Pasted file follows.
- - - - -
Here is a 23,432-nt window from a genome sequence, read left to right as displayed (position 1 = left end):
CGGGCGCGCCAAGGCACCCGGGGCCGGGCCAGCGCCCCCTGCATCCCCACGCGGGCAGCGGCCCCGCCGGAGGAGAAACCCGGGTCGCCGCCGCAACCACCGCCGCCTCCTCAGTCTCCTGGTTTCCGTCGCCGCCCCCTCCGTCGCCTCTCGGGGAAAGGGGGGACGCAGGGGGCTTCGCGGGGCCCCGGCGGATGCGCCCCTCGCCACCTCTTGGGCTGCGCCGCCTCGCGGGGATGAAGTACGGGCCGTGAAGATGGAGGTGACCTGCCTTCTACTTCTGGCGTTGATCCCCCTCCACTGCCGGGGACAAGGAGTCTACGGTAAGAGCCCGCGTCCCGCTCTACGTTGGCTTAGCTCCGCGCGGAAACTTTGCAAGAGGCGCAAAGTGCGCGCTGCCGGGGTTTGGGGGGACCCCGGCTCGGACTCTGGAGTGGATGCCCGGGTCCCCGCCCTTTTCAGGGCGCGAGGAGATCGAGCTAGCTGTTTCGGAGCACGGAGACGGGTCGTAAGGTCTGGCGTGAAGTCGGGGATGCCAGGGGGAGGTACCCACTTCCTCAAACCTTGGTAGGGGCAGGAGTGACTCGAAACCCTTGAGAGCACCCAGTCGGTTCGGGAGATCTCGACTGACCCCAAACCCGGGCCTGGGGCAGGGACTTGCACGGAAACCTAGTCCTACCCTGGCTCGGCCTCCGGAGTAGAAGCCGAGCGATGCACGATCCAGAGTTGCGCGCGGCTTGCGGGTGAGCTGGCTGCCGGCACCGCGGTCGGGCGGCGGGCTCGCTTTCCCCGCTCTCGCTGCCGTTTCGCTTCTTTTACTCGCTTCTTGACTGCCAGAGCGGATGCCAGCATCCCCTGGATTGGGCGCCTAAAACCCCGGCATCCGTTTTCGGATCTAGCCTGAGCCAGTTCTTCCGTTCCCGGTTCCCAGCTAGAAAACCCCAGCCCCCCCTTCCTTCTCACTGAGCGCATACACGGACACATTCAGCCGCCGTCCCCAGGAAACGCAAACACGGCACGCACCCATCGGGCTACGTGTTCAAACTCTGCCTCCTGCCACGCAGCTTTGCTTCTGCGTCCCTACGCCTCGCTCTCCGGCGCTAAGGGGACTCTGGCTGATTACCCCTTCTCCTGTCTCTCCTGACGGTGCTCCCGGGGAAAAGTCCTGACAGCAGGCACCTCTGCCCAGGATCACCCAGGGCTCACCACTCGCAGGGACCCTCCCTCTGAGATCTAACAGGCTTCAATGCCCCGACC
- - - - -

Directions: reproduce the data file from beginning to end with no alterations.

Here is a 23,432-nt window from a genome sequence, read left to right as displayed (position 1 = left end):
CGGGCGCGCCAAGGCACCCGGGGCCGGGCCAGCGCCCCCTGCATCCCCACGCGGGCAGCGGCCCCGCCGGAGGAGAAACCCGGGTCGCCGCCGCAACCACCGCCGCCTCCTCAGTCTCCTGGTTTCCGTCGCCGCCCCCTCCGTCGCCTCTCGGGGAAAGGGGGGACGCAGGGGGCTTCGCGGGGCCCCGGCGGATGCGCCCCTCGCCACCTCTTGGGCTGCGCCGCCTCGCGGGGATGAAGTACGGGCCGTGAAGATGGAGGTGACCTGCCTTCTACTTCTGGCGTTGATCCCCCTCCACTGCCGGGGACAAGGAGTCTACGGTAAGAGCCCGCGTCCCGCTCTACGTTGGCTTAGCTCCGCGCGGAAACTTTGCAAGAGGCGCAAAGTGCGCGCTGCCGGGGTTTGGGGGGACCCCGGCTCGGACTCTGGAGTGGATGCCCGGGTCCCCGCCCTTTTCAGGGCGCGAGGAGATCGAGCTAGCTGTTTCGGAGCACGGAGACGGGTCGTAAGGTCTGGCGTGAAGTCGGGGATGCCAGGGGGAGGTACCCACTTCCTCAAACCTTGGTAGGGGCAGGAGTGACTCGAAACCCTTGAGAGCACCCAGTCGGTTCGGGAGATCTCGACTGACCCCAAACCCGGGCCTGGGGCAGGGACTTGCACGGAAACCTAGTCCTACCCTGGCTCGGCCTCCGGAGTAGAAGCCGAGCGATGCACGATCCAGAGTTGCGCGCGGCTTGCGGGTGAGCTGGCTGCCGGCACCGCGGTCGGGCGGCGGGCTCGCTTTCCCCGCTCTCGCTGCCGTTTCGCTTCTTTTACTCGCTTCTTGACTGCCAGAGCGGATGCCAGCATCCCCTGGATTGGGCGCCTAAAACCCCGGCATCCGTTTTCGGATCTAGCCTGAGCCAGTTCTTCCGTTCCCGGTTCCCAGCTAGAAAACCCCAGCCCCCCCTTCCTTCTCACTGAGCGCATACACGGACACATTCAGCCGCCGTCCCCAGGAAACGCAAACACGGCACGCACCCATCGGGCTACGTGTTCAAACTCTGCCTCCTGCCACGCAGCTTTGCTTCTGCGTCCCTACGCCTCGCTCTCCGGCGCTAAGGGGACTCTGGCTGATTACCCCTTCTCCTGTCTCTCCTGACGGTGCTCCCGGGGAAAAGTCCTGACAGCAGGCACCTCTGCCCAGGATCACCCAGGGCTCACCACTCGCAGGGACCCTCCCTCTGAGATCTAACAGGCTTCAATGCCCCGACC